Tuesday, March 15, 2016

Notes (mostly to self) on N.K. Jemisin's The Fifth Season

(Technically spoilers ahead)

* Assured, immersive, easeful, affecting, solid, a sense of being timely, up-to-date, "core." Colloquial. Ambitious without feeling strained. Makes it look easy (sprezzatura).

* The methods are obvious: good storytelling, good worldbuilding. Of course that's just the beginning. What does The Fifth Season teach us counts as good storytelling, good worldbuilding? What is a 'story' and/or a 'world' at this precise moment in history, at this particular textual nexus? (Could I go so far as to say 'strong characterization' or even 'relateable characters'? What does that consist in?)

* So very distant from Tolkienian epic fantasy. And yet finds ways to rekindle its pleasures?

* The conceit that ecological catastrophe can be averted and/or fixed through the power of the imagination (in the book, 'orogeny'). And/or: the conceit that ecological catastrophe can be averted/and or fixed through worldbuilding (cf. normal sense of orogeny, mountain-making). Comforting. Reflexive. (Surely we all fear climate change now. Perhaps the deniers most of all).

* Do storytellers only speak to their listeners? Or also for their listeners? What are the stories we most desire to hear? Are they the same as the ones we most desire to speak? Are they the stories we cannot find the words or images or names or skill to express? Are they what we fear to say, or are too traumatized to say, or rightly know we should not say?

* Anything to say about pronouns & POV?! Second person really works, especially when strands come together at the end. Cf. Banks Feersum Enjinn (structure wise) and (pov wise) Okorafor's Lagoon and Phoenix, Banks' Complicity, Leckie's Ancillary.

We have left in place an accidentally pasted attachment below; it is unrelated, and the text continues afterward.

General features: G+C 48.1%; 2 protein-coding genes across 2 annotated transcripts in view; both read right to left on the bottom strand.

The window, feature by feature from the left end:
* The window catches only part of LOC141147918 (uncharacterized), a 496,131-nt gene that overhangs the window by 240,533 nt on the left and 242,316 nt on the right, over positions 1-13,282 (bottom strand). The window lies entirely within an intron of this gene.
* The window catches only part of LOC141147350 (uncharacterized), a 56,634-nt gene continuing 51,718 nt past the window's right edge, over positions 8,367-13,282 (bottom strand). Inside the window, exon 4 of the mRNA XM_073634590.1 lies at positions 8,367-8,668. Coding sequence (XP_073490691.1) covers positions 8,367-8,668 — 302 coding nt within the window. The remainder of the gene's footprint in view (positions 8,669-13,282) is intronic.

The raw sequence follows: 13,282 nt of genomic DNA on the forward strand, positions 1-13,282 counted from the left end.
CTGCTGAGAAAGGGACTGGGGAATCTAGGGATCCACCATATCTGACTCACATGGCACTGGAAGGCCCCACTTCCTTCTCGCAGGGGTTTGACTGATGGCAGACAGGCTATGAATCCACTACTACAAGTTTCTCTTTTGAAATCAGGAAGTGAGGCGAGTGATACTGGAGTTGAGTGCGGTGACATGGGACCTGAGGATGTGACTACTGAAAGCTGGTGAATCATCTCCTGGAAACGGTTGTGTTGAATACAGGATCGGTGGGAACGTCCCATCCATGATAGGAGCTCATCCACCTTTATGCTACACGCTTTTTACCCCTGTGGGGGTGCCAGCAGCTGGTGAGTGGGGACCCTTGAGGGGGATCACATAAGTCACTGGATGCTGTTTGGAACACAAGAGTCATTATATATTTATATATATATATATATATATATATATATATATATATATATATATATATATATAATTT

* A protagonist who commits massacres. "They will not realize for weeks that you killed the town in this moment" -- the town, ambiguous between object and humans. The realization "I killed Uche" rather than the realization "look what I've literally just done, look who I've killed, look who I may have killed though there is perhaps still time to do something about it." How do we think about "problematic" in relation to that huh.

* To generalize ahistorically a little about what "great storytelling" is ... could it sometimes be figuring out how to "have things both ways"? In Fifth Season I sense these are "my" politics and yet they are owned more expertly, more luxuriously than in real life: they aren't fraught with the same dangers, there is no sense of self-denial on political principle. Yes, there is conflict, there is estrangement ... but the fit between myself and the politics embodied here, that feels natural, comfortable, inevitable. Cf. story sludge.